Knowing your environment is critical in the wild. After all, one of our very first skills in any situation is awareness of what you are up against. In this article we’ll go over one of the skills which humans have exercised for thousands of years, tracking animals. Now, this can go far beyond simply tracking animals and apply to other trespassers as well, the two-legged kind. Most of my experience is in tracking animals, and so here is how you can do that.
Knowing the categories of animals in your area is key. Familiarity with your region and environment will give you a sense of the animals to expect – thick woodlands? Arid, open plains? Rock fields? The best place to start is a local library. Look for a field guide or hunting stories in your area. Watch videos on local animals and try to get a sense for how they act and what their habits might be. Study things like when they tend to move around, the time of year they mate and when they prefer to feed. Knowing generally about the wildlife in the area will put you ahead of the curve.
Not any old area will do to acquire this information. You first need to seek out an animal travel corridor.
Animals are much like people in their choice of travel, which explains many unpleasant human-predator encounters in the backcountry. We both simply prefer the easy route. As you look at an area, consider how you’d traverse it. Keep an eye out for dim trails, areas where leaf litter or needles seems a bit more worn down than the surrounding area. These corridors won’t necessarily be continuous, either. But with a keen eye you’ll make out the route. Pay attention to how clear the first three to four feet above a trail is. A five-foot person may get shredded pressing through a mash of Hawthorn brush, but the first three feet or so might provide clear passage. Keep in mind that most animals, even the big boys with antlers, travel low through thick cover.
When it comes to preparing your tracking corridor, make sure it has some open ground. Four to five square feet should do. This will be enough area to funnel an animal through to capture its prints. In your search, consider soil composition:
Whichever you choose, keeping the ground relatively moist will help to make identification easier. If the target ground is naturally moist, great, but it shouldn’t be saturated with water as the soil and the tracks within it can erode.
Once you have planned a corridor for which you plan to entice the animals to, it’s time to set up an attractant. Again, keep in mind that animals and humans have a lot in common, think about what might subconsciously attract you. Consider if you’re wandering around your neighborhood and here a faint distressing cry. Or if you walk through the local grocery store and spot a new kiosk tinkering with cooking utensils. In either scenario, you may investigate what seems off.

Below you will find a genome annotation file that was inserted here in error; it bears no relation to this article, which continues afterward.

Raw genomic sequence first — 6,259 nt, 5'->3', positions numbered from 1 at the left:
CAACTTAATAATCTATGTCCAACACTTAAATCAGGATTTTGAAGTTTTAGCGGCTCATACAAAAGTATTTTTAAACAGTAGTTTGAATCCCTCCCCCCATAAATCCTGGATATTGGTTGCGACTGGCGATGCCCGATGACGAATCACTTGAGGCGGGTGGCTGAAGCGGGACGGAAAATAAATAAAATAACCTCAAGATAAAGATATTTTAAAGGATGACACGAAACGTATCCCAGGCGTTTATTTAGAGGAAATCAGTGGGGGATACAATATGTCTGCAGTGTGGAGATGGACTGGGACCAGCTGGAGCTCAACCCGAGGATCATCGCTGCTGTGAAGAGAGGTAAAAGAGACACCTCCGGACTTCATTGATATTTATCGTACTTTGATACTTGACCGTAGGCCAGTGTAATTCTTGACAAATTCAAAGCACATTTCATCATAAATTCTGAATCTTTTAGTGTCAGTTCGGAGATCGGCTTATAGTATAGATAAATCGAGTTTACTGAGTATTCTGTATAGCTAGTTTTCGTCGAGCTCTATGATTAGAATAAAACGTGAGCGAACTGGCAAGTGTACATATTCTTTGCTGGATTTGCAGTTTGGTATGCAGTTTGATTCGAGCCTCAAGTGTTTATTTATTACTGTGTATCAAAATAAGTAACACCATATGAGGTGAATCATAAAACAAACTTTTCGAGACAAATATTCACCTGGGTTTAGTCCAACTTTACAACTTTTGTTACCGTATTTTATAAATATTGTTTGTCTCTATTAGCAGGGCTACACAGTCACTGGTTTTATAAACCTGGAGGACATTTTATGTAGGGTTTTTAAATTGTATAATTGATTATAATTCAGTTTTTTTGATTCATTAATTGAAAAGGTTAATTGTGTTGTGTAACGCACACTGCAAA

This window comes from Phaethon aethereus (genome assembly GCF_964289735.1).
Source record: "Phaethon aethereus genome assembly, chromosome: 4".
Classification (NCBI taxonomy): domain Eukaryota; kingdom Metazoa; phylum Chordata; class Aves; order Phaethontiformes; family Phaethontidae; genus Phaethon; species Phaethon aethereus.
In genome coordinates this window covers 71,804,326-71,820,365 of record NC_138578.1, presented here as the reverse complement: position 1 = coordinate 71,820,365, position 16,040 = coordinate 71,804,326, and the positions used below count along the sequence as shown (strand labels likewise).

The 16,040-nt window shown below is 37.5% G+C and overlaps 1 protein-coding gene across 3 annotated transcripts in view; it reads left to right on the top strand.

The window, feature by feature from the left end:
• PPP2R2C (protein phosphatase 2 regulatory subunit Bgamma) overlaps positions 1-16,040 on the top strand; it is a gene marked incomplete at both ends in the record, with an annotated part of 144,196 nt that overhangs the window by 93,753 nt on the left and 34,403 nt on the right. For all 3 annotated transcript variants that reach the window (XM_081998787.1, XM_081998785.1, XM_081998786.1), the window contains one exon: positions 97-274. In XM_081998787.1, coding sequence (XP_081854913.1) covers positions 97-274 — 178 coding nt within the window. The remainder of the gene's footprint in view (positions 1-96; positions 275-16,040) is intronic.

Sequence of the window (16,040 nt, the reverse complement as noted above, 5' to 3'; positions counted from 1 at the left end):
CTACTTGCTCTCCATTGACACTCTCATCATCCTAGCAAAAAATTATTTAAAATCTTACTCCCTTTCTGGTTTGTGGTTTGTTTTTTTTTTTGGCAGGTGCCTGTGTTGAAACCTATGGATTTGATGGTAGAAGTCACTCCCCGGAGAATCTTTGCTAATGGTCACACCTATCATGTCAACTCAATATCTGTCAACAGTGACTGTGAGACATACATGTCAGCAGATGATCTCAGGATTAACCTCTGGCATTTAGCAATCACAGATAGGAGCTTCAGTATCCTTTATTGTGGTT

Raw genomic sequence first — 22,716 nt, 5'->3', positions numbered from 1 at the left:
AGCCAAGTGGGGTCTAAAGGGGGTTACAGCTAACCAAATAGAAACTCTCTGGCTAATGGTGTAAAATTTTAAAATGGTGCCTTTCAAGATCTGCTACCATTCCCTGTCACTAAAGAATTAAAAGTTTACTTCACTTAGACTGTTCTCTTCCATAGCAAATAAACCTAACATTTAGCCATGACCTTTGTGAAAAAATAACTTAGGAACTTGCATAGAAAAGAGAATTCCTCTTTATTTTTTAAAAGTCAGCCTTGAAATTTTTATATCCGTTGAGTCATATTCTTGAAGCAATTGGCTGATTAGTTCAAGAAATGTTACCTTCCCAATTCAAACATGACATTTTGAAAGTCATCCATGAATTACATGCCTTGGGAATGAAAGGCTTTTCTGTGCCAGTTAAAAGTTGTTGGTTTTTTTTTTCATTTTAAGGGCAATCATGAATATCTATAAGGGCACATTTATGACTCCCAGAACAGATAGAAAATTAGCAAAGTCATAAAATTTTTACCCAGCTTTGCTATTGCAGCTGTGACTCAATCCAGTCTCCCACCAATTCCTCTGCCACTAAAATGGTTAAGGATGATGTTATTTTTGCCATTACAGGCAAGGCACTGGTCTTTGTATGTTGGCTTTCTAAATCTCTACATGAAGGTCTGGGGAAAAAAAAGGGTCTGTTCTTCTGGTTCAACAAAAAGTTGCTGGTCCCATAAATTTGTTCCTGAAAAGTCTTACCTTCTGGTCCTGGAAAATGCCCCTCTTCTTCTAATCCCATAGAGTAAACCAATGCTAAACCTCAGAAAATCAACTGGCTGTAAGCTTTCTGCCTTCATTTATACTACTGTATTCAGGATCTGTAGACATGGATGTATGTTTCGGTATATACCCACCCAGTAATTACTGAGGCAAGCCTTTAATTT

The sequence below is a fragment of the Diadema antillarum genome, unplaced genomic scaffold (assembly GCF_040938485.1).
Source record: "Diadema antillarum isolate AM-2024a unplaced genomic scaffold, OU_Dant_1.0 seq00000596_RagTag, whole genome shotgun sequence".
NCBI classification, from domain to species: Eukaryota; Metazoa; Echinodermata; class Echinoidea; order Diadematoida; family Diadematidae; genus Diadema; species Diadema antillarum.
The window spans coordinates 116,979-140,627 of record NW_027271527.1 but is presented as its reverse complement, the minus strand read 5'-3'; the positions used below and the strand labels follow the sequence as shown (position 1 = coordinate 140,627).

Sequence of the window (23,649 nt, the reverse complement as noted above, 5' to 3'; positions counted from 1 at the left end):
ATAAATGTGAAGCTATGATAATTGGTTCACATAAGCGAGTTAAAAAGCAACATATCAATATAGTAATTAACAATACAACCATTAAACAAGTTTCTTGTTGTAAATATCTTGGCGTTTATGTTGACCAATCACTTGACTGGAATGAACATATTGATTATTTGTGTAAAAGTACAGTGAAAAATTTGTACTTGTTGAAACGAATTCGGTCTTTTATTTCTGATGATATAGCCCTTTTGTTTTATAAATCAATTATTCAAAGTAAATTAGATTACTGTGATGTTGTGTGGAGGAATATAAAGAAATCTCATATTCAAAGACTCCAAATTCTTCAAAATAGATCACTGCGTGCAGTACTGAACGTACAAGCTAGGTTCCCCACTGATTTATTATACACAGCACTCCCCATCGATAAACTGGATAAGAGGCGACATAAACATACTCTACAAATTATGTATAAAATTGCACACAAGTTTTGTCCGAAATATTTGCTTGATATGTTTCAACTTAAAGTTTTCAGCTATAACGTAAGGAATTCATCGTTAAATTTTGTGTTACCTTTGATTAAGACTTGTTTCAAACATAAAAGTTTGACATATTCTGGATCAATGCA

This is exactly what we’re trying to replicate. Something which seems different, or stands out, but not too much that it could alarm or deter animals from checking out the area. A simple feather fluttering in place is one of my favorites. Here are some other attractants which have worked well for me:
To illustrate the power of a moving anomaly, I’ll tell the story of backpacking along the Salmon River in Idaho. This particular section of trail followed the river closely, and at one point a small diametered tree had broken off and fallen into the river, while the other end hovered about three feet off the ground right at trail’s edge. As the current caught the needled limbs it bent the tree downstream. The tree would bend, then spring back upstream where the current would push it downstream again, repeating the cycle. I stood there for some time mesmerized by the rhythmic pattern. Apparently, I wasn’t alone in appreciating the scene. It had recently rained, and the muddy trail revealed that a number of elk had also stopped as I did. Judging from the spoor, they too had lingered to enjoy the show. Like I said, we have a lot in common.
Once you have your attractant, hang it using some jute or cotton twine so that it hangs above the travel corridor. Hanging it too low may cause an animal to disturb it and may prevent it from being seen outside very close ranges. Hanging it too high may also prevent the attractant from being seen. The key is to hang it just out of reach so that you can still spot it within 20-30 yards away.
Once you have your attractant set up, your corridor planned, and your soil prepared to capture animal tracks, you can either set up a trail camera to capture movement or begin checking the area regularly. Trail cams work fine but I prefer not to use them, as the attractant will likely be moving at any time the wind picks up, which may lead to many action-less photos. Check the track trap area daily, depending on soil composition and when animals are less likely to be moving through. Take pictures of the animal tracks that do come through as I find keeping a record is helpful to begin logging what types of animals are making it through the area. You’ll know what types of animal wildlife are coming through and this will lead to other useful information about the area.
What animals have you spotted on your property? We’d love to hear!
These are our favorite books on survival, survival psychology, and what makes or breaks a human when the walls of nature have them cornered with nowhere to go.
Your BOB should include versatile tools that provide extreme utility under extreme circumstances. Once of those is vinegar, and you will see why.